Why HR Needs to Help Women get a Seat at the Leadership Table

ExedIn my recent interview with Melanie Hulbert, we discussed what HR pros can do to help women reach their full potential for leadership in the workplace. With significant hurdles in the way of women on the path to leadership, it’s important that a push for leadership equality comes from the top down. There’s a number of training resources available for workplaces that want to institute inclusive, female-positive, leadership policies.

One amazing free resource available online, is Leading to Choices: A Leadership Training Handbook for Women, written by Mahnaz Afkhami, Ann Eisenberg, and Haleh Vaziri. The handbook not only goes over training procedures for women leaders, but also touched on why it’s so vitally important that women leaders are provided the opportunity to thrive in sometimes male-dominated work environments. Leading Choices offers outlines for workshop sessions developing leadership skills in women. If you’re interested in offering those types of sessions in your workplace, this handbook is a great resource to help you accomplish that.

Higher ed has already instituted training sessions such as these. Hulbert mentioned in our interview, that higher ed faculty members have something called, women leadership development initiatives (WLDI). She explains the function WLDIs serves.

“What these do, is have leaders and supervisors within an organization identify women employees in their office, who show potential, and have expressed interest in moving up, and they can apply or they become a part of this initiative.” Hulbert states.

“In this initiative, they take a, let’s say 6-week course, where during lunch, they meet, and each week, there’s a new topic and a new speaker basically saying ‘Here’s the roots upwards, toward growth within this organization.’ So you might have, say the president come in one day and speak. Or you might have someone come in and give a lecture on how to develop your leadership style. Or help you figure out what type of leadership style you have, because not everyone leads the same.” Hulbert continues.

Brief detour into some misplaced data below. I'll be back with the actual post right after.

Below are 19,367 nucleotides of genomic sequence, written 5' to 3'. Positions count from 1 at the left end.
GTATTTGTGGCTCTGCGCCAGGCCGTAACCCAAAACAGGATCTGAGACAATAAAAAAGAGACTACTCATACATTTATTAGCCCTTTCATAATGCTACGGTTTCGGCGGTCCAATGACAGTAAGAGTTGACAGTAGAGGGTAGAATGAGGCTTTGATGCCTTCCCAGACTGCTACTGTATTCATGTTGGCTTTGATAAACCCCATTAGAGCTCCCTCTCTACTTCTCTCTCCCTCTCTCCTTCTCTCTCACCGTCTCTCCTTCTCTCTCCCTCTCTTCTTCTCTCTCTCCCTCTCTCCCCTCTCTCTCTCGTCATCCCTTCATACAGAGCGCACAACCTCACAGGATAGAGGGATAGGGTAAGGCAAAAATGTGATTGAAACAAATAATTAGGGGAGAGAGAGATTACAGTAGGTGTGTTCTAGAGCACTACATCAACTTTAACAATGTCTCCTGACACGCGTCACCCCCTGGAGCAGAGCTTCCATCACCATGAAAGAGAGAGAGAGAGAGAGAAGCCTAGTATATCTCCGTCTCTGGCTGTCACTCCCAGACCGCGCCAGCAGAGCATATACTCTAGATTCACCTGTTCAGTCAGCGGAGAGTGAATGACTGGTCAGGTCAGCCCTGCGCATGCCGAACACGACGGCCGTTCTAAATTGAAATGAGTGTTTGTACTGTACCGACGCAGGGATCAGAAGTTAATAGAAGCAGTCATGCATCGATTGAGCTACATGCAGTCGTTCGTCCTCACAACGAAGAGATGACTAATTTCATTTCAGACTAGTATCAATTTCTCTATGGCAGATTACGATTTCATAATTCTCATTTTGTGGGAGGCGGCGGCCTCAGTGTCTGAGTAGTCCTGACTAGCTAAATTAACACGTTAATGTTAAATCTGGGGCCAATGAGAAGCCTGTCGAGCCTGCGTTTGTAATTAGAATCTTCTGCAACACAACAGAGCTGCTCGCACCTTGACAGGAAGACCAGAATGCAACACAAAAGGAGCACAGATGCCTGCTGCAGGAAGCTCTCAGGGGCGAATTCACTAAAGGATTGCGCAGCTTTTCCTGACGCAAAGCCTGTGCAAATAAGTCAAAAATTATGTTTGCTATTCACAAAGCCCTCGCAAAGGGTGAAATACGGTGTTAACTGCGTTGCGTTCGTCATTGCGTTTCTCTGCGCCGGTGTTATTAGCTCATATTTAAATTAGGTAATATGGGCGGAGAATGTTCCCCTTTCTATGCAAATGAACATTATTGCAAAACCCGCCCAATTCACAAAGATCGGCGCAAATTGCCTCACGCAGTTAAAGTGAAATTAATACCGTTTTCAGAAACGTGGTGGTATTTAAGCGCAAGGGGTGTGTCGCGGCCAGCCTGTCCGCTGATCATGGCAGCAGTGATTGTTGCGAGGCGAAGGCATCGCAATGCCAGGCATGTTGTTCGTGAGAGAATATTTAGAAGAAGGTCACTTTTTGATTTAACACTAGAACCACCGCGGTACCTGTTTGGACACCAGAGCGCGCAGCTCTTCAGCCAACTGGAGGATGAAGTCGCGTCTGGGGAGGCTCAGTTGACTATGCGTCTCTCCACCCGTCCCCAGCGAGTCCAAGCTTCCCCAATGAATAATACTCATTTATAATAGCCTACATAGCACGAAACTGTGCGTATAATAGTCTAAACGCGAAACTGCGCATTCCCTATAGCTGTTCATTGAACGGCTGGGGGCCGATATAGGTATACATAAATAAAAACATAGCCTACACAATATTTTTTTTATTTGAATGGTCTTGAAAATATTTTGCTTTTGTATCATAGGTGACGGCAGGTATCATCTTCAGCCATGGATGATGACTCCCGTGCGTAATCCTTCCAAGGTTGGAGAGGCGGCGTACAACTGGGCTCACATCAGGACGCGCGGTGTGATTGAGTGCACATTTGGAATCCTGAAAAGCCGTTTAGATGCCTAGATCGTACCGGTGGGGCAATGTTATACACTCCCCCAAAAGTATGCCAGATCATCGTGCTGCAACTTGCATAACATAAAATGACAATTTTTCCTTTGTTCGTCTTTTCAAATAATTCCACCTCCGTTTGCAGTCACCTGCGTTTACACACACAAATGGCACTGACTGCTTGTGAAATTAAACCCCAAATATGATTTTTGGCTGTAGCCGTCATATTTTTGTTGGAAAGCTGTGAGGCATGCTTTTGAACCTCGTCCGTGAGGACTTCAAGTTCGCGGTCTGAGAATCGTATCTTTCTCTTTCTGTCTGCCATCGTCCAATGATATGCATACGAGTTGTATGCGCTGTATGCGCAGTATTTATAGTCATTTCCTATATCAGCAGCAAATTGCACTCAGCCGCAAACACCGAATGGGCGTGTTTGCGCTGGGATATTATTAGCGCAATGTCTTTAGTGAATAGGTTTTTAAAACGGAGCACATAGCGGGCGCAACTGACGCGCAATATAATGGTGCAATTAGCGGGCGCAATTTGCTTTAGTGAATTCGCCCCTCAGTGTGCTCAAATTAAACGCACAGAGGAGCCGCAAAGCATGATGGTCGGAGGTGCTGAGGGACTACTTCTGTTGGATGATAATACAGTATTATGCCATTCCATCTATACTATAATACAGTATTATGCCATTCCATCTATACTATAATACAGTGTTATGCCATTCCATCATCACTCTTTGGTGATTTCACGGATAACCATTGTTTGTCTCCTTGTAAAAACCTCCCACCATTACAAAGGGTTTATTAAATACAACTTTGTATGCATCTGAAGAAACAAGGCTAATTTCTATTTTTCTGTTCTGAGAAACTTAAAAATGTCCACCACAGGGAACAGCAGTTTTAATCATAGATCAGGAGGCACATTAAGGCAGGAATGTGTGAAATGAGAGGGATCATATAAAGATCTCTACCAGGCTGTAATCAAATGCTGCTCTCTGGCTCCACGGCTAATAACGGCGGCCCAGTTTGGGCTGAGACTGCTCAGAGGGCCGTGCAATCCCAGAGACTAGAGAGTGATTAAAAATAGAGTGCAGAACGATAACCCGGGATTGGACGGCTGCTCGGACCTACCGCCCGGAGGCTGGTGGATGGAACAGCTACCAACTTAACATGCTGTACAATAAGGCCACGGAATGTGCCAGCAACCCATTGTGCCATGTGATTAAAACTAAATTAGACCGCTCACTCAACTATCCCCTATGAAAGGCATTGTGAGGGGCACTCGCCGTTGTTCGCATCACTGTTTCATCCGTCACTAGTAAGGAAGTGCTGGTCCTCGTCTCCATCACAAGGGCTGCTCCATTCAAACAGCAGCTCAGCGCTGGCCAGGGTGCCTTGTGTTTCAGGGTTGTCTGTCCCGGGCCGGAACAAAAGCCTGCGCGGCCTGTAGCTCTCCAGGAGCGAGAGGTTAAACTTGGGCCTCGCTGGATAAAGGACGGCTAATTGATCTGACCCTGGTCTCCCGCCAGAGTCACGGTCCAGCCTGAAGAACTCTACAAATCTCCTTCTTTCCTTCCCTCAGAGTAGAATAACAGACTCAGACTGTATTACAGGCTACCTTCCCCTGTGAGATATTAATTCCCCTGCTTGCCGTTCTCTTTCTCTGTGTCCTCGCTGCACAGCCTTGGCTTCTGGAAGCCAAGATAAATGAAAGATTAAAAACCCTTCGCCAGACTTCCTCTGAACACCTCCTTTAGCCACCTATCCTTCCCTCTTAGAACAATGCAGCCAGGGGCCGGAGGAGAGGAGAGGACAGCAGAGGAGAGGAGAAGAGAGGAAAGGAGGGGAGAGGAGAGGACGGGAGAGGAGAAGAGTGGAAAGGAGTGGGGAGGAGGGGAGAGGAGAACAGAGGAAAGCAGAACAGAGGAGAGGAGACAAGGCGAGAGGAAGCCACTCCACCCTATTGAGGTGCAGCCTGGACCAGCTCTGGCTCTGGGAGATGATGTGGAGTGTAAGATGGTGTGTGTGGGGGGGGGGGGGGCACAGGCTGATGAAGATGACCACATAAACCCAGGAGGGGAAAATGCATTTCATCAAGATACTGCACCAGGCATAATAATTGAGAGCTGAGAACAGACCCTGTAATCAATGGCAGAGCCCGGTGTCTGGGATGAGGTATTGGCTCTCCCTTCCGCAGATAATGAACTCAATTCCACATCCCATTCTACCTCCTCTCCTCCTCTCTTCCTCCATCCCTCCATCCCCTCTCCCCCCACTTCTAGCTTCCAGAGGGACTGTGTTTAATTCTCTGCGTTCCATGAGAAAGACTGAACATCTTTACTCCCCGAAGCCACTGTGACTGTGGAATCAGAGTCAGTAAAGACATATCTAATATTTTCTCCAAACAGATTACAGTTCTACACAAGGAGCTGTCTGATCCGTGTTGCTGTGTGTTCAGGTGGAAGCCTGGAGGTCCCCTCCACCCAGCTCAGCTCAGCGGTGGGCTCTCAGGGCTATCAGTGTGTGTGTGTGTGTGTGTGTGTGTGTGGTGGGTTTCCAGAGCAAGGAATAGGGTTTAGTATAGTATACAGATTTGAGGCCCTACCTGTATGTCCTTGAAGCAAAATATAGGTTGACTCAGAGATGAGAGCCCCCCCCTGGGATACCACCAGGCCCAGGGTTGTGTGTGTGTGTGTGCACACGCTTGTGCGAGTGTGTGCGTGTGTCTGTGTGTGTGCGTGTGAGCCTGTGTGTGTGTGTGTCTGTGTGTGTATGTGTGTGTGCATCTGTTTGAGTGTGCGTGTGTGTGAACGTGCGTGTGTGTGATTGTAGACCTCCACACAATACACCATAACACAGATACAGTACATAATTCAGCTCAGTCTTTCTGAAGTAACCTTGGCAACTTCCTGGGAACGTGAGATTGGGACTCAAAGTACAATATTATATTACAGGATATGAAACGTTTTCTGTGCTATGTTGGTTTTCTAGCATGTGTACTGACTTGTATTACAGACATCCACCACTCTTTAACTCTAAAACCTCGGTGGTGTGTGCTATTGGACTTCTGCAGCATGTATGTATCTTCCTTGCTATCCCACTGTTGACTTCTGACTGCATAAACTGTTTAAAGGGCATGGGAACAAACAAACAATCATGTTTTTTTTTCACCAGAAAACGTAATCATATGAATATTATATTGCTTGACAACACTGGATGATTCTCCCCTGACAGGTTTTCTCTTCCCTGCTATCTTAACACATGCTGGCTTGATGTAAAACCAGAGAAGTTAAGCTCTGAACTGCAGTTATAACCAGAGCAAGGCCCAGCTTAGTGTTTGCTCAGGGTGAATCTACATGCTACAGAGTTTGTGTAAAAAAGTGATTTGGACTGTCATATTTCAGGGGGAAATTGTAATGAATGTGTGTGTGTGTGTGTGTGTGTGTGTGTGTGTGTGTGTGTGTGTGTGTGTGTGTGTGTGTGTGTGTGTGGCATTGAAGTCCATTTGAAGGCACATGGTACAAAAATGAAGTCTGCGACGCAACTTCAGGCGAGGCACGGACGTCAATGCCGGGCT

One of the many reasons it should be a priority for all businesses to train female leaders, is studies indicating it help close the gender wage gap. According to a 2012 study by UCLA professors, Geoffrey Tatea, and Liu Yangbtitled, titled Female Leadership and Gender Equity: Evidence from Plant Closure, “Having a female leader reduces the gender gap in the firm by 5.6 percentage points (or, by roughly 20%)”.

In another study, Women-Led Firms and the Gender Gap in Top Executive Jobs, by Linda A. Bell, similar results were found. “Female executives in women-led firms earn between 10-20% more than comparable executive women in male-led firms and are between 3-18% more likely to be among the highest five paid executives in these firms as well.”

With implications that female leaders within a company can help close the gender wage gap, it becomes clear why it’s important for HR pros to help assist women’s progression into leadership positions. A little time and effort is all that’s needed to implement this type of training for female employees. There are countless free or low-cost resources available to aid in the training process. So HR pros, do what you can to help women get the confidence and training they need to help bring about pay and workplace equality.

Image by Moscow School of Management SKOLKOVO (www.skolkovo.ru) (http://www.skolkovo.ru) [GFDL or CC-BY-SA-3.0], via Wikimedia Commons

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